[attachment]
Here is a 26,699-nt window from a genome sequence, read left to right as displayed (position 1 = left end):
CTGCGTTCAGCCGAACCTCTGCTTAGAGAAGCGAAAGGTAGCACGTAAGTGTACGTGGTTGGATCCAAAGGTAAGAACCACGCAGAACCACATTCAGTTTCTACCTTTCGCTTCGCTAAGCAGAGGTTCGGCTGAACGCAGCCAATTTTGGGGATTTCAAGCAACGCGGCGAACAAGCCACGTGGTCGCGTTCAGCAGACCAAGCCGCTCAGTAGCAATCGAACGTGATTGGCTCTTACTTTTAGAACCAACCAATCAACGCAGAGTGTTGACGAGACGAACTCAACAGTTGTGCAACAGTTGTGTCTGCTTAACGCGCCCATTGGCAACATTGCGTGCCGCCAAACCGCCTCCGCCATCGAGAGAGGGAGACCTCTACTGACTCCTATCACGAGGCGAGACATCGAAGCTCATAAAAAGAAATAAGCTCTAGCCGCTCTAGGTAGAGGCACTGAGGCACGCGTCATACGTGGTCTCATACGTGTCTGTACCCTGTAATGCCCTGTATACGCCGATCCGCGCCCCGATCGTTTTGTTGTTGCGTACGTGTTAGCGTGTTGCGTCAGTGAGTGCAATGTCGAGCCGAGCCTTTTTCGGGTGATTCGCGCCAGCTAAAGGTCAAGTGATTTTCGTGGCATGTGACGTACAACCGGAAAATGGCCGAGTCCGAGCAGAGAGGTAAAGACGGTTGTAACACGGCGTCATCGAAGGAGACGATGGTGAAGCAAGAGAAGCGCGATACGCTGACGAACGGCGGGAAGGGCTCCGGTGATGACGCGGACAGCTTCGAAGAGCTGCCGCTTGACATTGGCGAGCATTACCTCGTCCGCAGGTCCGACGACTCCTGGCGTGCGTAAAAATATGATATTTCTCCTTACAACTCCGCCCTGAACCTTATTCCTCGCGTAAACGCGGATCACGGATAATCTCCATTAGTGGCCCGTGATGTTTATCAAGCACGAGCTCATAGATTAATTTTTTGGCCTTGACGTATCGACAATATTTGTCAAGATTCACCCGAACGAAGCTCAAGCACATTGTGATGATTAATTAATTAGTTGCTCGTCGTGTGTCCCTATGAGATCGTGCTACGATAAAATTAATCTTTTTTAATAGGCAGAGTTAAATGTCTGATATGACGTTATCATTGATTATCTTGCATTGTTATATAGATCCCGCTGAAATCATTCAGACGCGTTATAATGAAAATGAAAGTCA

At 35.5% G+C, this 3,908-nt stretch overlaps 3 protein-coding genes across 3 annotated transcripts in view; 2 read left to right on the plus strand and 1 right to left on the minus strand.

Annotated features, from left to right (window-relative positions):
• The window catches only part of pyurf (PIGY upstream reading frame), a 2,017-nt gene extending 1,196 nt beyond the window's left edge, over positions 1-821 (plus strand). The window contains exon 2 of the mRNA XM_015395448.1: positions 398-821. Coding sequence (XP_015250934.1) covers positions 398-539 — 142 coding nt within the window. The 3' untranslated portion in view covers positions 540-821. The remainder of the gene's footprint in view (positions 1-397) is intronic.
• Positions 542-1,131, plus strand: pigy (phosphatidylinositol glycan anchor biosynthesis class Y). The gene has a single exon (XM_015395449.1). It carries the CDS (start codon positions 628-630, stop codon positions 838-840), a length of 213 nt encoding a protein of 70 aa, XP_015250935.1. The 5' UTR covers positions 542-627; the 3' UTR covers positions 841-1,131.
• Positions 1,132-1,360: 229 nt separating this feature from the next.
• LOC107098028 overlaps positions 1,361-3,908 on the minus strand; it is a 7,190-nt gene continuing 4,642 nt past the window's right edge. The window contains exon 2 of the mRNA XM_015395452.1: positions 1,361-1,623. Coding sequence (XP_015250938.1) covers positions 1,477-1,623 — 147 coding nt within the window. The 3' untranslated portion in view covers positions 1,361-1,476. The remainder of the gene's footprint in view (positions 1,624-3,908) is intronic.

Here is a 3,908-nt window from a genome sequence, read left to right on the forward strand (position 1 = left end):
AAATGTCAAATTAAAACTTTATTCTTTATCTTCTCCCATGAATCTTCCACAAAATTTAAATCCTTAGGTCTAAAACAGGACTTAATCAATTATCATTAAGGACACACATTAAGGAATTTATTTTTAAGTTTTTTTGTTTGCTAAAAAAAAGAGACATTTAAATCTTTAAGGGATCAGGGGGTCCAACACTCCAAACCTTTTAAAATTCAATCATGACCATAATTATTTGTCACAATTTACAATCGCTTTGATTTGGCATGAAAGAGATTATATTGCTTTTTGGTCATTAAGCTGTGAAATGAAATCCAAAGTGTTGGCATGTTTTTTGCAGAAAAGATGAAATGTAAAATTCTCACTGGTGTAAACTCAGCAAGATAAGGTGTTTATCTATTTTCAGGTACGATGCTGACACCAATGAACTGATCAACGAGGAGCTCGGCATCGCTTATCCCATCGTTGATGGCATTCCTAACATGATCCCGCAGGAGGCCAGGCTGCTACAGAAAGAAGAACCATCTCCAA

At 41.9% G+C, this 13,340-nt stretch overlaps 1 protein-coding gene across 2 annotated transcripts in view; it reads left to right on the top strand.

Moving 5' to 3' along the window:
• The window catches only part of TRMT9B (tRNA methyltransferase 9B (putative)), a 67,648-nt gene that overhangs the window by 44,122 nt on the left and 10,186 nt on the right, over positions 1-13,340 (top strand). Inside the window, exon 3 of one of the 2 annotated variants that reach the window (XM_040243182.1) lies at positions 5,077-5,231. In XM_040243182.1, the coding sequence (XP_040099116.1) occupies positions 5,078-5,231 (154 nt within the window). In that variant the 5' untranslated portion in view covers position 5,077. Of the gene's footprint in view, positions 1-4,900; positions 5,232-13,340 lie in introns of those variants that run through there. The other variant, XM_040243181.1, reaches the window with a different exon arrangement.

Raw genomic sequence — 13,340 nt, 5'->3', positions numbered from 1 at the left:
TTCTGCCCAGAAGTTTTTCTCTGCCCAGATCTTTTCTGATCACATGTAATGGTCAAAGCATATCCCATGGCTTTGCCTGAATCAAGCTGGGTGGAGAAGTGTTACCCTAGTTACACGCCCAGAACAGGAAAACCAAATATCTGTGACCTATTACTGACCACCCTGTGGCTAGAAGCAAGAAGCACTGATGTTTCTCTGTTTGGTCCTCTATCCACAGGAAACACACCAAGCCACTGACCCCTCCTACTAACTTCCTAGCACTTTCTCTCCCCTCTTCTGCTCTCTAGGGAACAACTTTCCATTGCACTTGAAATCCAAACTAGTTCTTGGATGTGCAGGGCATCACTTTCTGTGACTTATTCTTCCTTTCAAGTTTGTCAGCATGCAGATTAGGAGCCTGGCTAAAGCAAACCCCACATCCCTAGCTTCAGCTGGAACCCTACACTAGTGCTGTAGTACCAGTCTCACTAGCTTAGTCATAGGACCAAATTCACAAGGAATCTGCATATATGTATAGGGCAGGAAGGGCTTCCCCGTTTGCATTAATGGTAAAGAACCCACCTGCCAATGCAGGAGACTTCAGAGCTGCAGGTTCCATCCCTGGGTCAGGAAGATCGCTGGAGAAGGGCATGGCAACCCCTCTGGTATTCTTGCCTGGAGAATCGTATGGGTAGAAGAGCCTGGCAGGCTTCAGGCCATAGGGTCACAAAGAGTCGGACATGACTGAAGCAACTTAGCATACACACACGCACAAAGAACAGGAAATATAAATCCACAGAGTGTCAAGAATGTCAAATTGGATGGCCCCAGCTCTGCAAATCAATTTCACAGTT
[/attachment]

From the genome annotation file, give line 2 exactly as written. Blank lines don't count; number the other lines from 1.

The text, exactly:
CTGCGTTCAGCCGAACCTCTGCTTAGAGAAGCGAAAGGTAGCACGTAAGTGTACGTGGTTGGATCCAAAGGTAAGAACCACGCAGAACCACATTCAGTTTCTACCTTTCGCTTCGCTAAGCAGAGGTTCGGCTGAACGCAGCCAATTTTGGGGATTTCAAGCAACGCGGCGAACAAGCCACGTGGTCGCGTTCAGCAGACCAAGCCGCTCAGTAGCAATCGAACGTGATTGGCTCTTACTTTTAGAACCAACCAATCAACGCAGAGTGTTGACGAGACGAACTCAACAGTTGTGCAACAGTTGTGTCTGCTTAACGCGCCCATTGGCAACATTGCGTGCCGCCAAACCGCCTCCGCCATCGAGAGAGGGAGACCTCTACTGACTCCTATCACGAGGCGAGACATCGAAGCTCATAAAAAGAAATAAGCTCTAGCCGCTCTAGGTAGAGGCACTGAGGCACGCGTCATACGTGGTCTCATACGTGTCTGTACCCTGTAATGCCCTGTATACGCCGATCCGCGCCCCGATCGTTTTGTTGTTGCGTACGTGTTAGCGTGTTGCGTCAGTGAGTGCAATGTCGAGCCGAGCCTTTTTCGGGTGATTCGCGCCAGCTAAAGGTCAAGTGATTTTCGTGGCATGTGACGTACAACCGGAAAATGGCCGAGTCCGAGCAGAGAGGTAAAGACGGTTGTAACACGGCGTCATCGAAGGAGACGATGGTGAAGCAAGAGAAGCGCGATACGCTGACGAACGGCGGGAAGGGCTCCGGTGATGACGCGGACAGCTTCGAAGAGCTGCCGCTTGACATTGGCGAGCATTACCTCGTCCGCAGGTCCGACGACTCCTGGCGTGCGTAAAAATATGATATTTCTCCTTACAACTCCGCCCTGAACCTTATTCCTCGCGTAAACGCGGATCACGGATAATCTCCATTAGTGGCCCGTGATGTTTATCAAGCACGAGCTCATAGATTAATTTTTTGGCCTTGACGTATCGACAATATTTGTCAAGATTCACCCGAACGAAGCTCAAGCACATTGTGATGATTAATTAATTAGTTGCTCGTCGTGTGTCCCTATGAGATCGTGCTACGATAAAATTAATCTTTTTTAATAGGCAGAGTTAAATGTCTGATATGACGTTATCATTGATTATCTTGCATTGTTATATAGATCCCGCTGAAATCATTCAGACGCGTTATAATGAAAATGAAAGTCA